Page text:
Depending on how the day goes, I might try to convince the group to go out west and see Chancellorsville. Since my big interest lies in Gettysburg, it would be nice to show the family the whole flow of that part of the war: Fredericksburg leading into Chancellorsville, and that battle setting the stage for the Gettysburg campaign. I think the biggest struggle will be the fact that none of these fields is as well-monumented as Gettysburg – there’s a bit more imagination needed to see what was going on. If we go, it’ll probably be a quick driving tour, with this (of course) being the critical stop:
It would also be nice to get a closer look at the artillery pieces up on Hazel Grove. I didn’t pay enough attention to the details on them last time.
I spent tonight (and will probably spend some time tomorrow night) brushing up on Fredericksburg and Chancellorsville so that I’m sure that I understand enough of the details that I can give a good overview and answer questions. I’ve focused on Gettysburg for so long, and gotten so deep there, that I really feel like I should branch out a little more.
Hopefully, everything will be smooth and we’ll all have a good time. I’ll probably write up a review once we get back.
This is a continuation of a series of posts that are intended to be shorter, more understandable versions of the Federalist Papers. This post deals with Federalist #19, the original text of which can be read here: http://thomas.loc.gov/home/histdox/fed_19.html
The ancient governments I described in the last article aren’t the only examples that would be useful to us. There are other similar ones existing today that are worth a look. For starters, Germany.
What is now Germany has been occupied by many different peoples in the past. Under Charlemagne, France controlled Germany – until Charlemagne’s heirs broke up his empire. When that happened, Germany became a free-standing state because the local feudal overlords gradually took more and more power. The Empire of France was powerless to stop it. Small wars broke out between the local rivals for land and power, until an Austrian emperor rose.
With this style of feudalism being much like a confederacy already, it isn’t surprising that the current Germanic empire is federal in nature. There is a legislature (called a diet) which is representative of the “states”, and holds much of the power. The executive (an emperor) holds a veto on the acts of the diet. There is also a dual judiciary in the form of the Imperial Chamber and the Aulic Council.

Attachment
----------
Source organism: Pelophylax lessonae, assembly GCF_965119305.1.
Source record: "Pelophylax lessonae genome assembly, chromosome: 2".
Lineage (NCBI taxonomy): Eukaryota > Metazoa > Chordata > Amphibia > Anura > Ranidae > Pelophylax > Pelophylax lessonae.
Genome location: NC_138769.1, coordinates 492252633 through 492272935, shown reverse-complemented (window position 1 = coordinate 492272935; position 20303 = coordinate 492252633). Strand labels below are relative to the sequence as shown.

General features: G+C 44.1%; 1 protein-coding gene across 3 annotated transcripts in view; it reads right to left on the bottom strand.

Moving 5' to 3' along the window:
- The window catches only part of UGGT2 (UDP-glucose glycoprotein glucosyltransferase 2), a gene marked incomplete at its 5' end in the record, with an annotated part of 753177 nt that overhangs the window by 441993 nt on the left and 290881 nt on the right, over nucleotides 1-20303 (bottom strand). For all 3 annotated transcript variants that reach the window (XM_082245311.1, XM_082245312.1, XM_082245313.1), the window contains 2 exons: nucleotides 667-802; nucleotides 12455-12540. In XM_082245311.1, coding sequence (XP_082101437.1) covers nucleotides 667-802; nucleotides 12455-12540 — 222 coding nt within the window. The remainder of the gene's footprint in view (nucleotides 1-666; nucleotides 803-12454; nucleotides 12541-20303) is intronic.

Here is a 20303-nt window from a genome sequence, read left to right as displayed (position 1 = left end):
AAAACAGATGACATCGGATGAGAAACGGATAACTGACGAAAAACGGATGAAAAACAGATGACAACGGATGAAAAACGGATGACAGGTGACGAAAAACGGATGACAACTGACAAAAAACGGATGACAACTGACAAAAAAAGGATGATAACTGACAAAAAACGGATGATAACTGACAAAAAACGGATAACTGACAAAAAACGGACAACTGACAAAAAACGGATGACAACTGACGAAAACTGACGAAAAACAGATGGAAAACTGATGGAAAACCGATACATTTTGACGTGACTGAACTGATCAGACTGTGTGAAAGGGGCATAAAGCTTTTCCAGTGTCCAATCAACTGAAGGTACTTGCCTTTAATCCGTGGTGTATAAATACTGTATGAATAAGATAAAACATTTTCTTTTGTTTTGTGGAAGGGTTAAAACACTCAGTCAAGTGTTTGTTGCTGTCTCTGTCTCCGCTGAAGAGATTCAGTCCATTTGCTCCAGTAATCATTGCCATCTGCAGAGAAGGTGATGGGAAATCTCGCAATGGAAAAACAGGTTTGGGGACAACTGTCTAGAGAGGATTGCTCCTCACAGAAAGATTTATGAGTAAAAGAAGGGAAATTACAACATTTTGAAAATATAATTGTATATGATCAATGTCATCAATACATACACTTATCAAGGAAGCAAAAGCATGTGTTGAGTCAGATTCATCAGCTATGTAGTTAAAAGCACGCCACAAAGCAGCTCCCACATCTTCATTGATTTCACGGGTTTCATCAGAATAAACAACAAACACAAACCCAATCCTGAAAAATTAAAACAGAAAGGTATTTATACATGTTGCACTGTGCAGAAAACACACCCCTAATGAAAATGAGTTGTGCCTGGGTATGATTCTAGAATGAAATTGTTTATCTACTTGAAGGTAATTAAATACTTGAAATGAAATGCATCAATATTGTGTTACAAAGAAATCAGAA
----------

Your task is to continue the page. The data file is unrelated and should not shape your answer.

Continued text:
The emperor has a lot of power. He is the only person who can propose measures to the legislature, and can veto what they come up with. He picks the ambassadors, grants titles of nobility, appoints replacement legislators in the event of a vacancy, creates universities, collects and spends taxes, and is ultimately responsible for the overall public safety. In his capacity as emperor, he doesn’t get any land or money, but he is still extremely powerful.
You’re probably thinking that there is so much power in the federal government of Germany, that it must be an exception to the rule. But this isn’t the case. The core principle here is that the empire is made up of sovereign states, and the federal government affects only those states. This means (like we discussed before) that the government can’t effectively control the states, can’t protect against foreign threats, and deals with constant internal squabbling.
Throughout it’s history, Germany has had wars between the emperor and the leaders of the states, and between the leaders of the states and the states themselves. There has been disregard for the rule of law, and the weak have been preyed-upon. Foreigners have frequently invaded. Requests for soldiers and funding have been ignored (with many failed and bloody attempts to enforce those requests). In general, the government has been inept, confused, and utterly terrible.
There was a time when the emperor was at war against half of his own country. He barely escaped an attempted capture, and on a few occasions was personally beaten by one of his own princes. There have also been too many wars between the German states themselves to count. After one such war (in which Sweden joined with many of those states against the emperor) a peace that was negotiated by foreigners was enshrined in Germany’s constitution!
The empire can’t even defend against foreign threats. There is so much infighting among the member states that they can’t join together before they are already invaded and winter has come.
Because of all this, they find it essential to have a small army at the ready at all times, but it is not well maintained and its soldiers are only paid every now and then.
Since this obviously wasn’t working out well, they decided to try splitting the empire into 9 or 10 districts. The rulers of these districts were to ensure that the laws were executed (even by military means), but this only illustrated the real problem: these smaller governments were just echoes of the original one. They either ended up not getting the job done, or doing it in the bloodiest way imaginable. In some cases, these districts are entirely composed of the troublemaker states (which was the problem they were supposed to solve).